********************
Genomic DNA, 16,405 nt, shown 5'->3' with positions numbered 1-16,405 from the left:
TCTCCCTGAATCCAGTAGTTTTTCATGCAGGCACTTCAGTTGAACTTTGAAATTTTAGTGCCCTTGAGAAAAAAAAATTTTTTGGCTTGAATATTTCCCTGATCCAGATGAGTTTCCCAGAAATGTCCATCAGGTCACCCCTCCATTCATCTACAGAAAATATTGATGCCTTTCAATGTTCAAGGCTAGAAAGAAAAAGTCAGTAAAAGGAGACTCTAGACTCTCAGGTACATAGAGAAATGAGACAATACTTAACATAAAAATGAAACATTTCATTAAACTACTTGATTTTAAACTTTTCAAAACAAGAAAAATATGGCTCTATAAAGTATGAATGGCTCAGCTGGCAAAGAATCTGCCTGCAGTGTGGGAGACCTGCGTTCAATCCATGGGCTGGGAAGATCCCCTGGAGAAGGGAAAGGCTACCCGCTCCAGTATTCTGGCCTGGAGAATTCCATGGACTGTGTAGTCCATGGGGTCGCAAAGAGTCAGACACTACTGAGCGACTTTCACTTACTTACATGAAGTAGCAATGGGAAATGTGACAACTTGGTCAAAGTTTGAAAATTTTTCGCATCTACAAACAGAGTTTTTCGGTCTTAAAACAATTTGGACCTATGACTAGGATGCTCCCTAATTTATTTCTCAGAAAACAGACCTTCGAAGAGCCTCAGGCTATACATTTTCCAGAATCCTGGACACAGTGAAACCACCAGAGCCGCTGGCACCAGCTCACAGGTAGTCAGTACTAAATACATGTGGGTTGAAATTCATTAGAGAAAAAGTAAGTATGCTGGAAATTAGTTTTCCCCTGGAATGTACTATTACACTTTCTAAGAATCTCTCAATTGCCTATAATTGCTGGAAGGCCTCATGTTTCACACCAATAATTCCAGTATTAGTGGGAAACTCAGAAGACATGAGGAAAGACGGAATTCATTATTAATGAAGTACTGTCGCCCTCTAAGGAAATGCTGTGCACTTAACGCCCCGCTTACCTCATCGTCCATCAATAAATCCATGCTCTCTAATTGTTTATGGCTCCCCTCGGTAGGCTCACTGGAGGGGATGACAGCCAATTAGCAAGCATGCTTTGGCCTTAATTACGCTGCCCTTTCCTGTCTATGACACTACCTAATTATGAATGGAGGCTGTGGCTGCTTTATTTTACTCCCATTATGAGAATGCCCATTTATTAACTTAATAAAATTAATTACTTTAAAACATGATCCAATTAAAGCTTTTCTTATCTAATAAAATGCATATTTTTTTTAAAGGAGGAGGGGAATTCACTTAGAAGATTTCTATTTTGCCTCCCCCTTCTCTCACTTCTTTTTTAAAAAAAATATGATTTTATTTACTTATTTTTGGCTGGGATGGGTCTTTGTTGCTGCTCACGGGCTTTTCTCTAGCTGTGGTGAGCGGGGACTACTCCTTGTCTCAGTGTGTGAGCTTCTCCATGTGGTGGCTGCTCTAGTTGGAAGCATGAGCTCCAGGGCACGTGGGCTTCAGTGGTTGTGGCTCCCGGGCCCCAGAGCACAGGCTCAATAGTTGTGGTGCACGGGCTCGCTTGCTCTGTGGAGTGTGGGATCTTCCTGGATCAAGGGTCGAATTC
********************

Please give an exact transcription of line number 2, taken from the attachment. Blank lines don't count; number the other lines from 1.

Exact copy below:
TCTCCCTGAATCCAGTAGTTTTTCATGCAGGCACTTCAGTTGAACTTTGAAATTTTAGTGCCCTTGAGAAAAAAAAATTTTTTGGCTTGAATATTTCCCTGATCCAGATGAGTTTCCCAGAAATGTCCATCAGGTCACCCCTCCATTCATCTACAGAAAATATTGATGCCTTTCAATGTTCAAGGCTAGAAAGAAAAAGTCAGTAAAAGGAGACTCTAGACTCTCAGGTACATAGAGAAATGAGACAATACTTAACATAAAAATGAAACATTTCATTAAACTACTTGATTTTAAACTTTTCAAAACAAGAAAAATATGGCTCTATAAAGTATGAATGGCTCAGCTGGCAAAGAATCTGCCTGCAGTGTGGGAGACCTGCGTTCAATCCATGGGCTGGGAAGATCCCCTGGAGAAGGGAAAGGCTACCCGCTCCAGTATTCTGGCCTGGAGAATTCCATGGACTGTGTAGTCCATGGGGTCGCAAAGAGTCAGACACTACTGAGCGACTTTCACTTACTTACATGAAGTAGCAATGGGAAATGTGACAACTTGGTCAAAGTTTGAAAATTTTTCGCATCTACAAACAGAGTTTTTCGGTCTTAAAACAATTTGGACCTATGACTAGGATGCTCCCTAATTTATTTCTCAGAAAACAGACCTTCGAAGAGCCTCAGGCTATACATTTTCCAGAATCCTGGACACAGTGAAACCACCAGAGCCGCTGGCACCAGCTCACAGGTAGTCAGTACTAAATACATGTGGGTTGAAATTCATTAGAGAAAAAGTAAGTATGCTGGAAATTAGTTTTCCCCTGGAATGTACTATTACACTTTCTAAGAATCTCTCAATTGCCTATAATTGCTGGAAGGCCTCATGTTTCACACCAATAATTCCAGTATTAGTGGGAAACTCAGAAGACATGAGGAAAGACGGAATTCATTATTAATGAAGTACTGTCGCCCTCTAAGGAAATGCTGTGCACTTAACGCCCCGCTTACCTCATCGTCCATCAATAAATCCATGCTCTCTAATTGTTTATGGCTCCCCTCGGTAGGCTCACTGGAGGGGATGACAGCCAATTAGCAAGCATGCTTTGGCCTTAATTACGCTGCCCTTTCCTGTCTATGACACTACCTAATTATGAATGGAGGCTGTGGCTGCTTTATTTTACTCCCATTATGAGAATGCCCATTTATTAACTTAATAAAATTAATTACTTTAAAACATGATCCAATTAAAGCTTTTCTTATCTAATAAAATGCATATTTTTTTTAAAGGAGGAGGGGAATTCACTTAGAAGATTTCTATTTTGCCTCCCCCTTCTCTCACTTCTTTTTTAAAAAAAATATGATTTTATTTACTTATTTTTGGCTGGGATGGGTCTTTGTTGCTGCTCACGGGCTTTTCTCTAGCTGTGGTGAGCGGGGACTACTCCTTGTCTCAGTGTGTGAGCTTCTCCATGTGGTGGCTGCTCTAGTTGGAAGCATGAGCTCCAGGGCACGTGGGCTTCAGTGGTTGTGGCTCCCGGGCCCCAGAGCACAGGCTCAATAGTTGTGGTGCACGGGCTCGCTTGCTCTGTGGAGTGTGGGATCTTCCTGGATCAAGGGTCGAATTC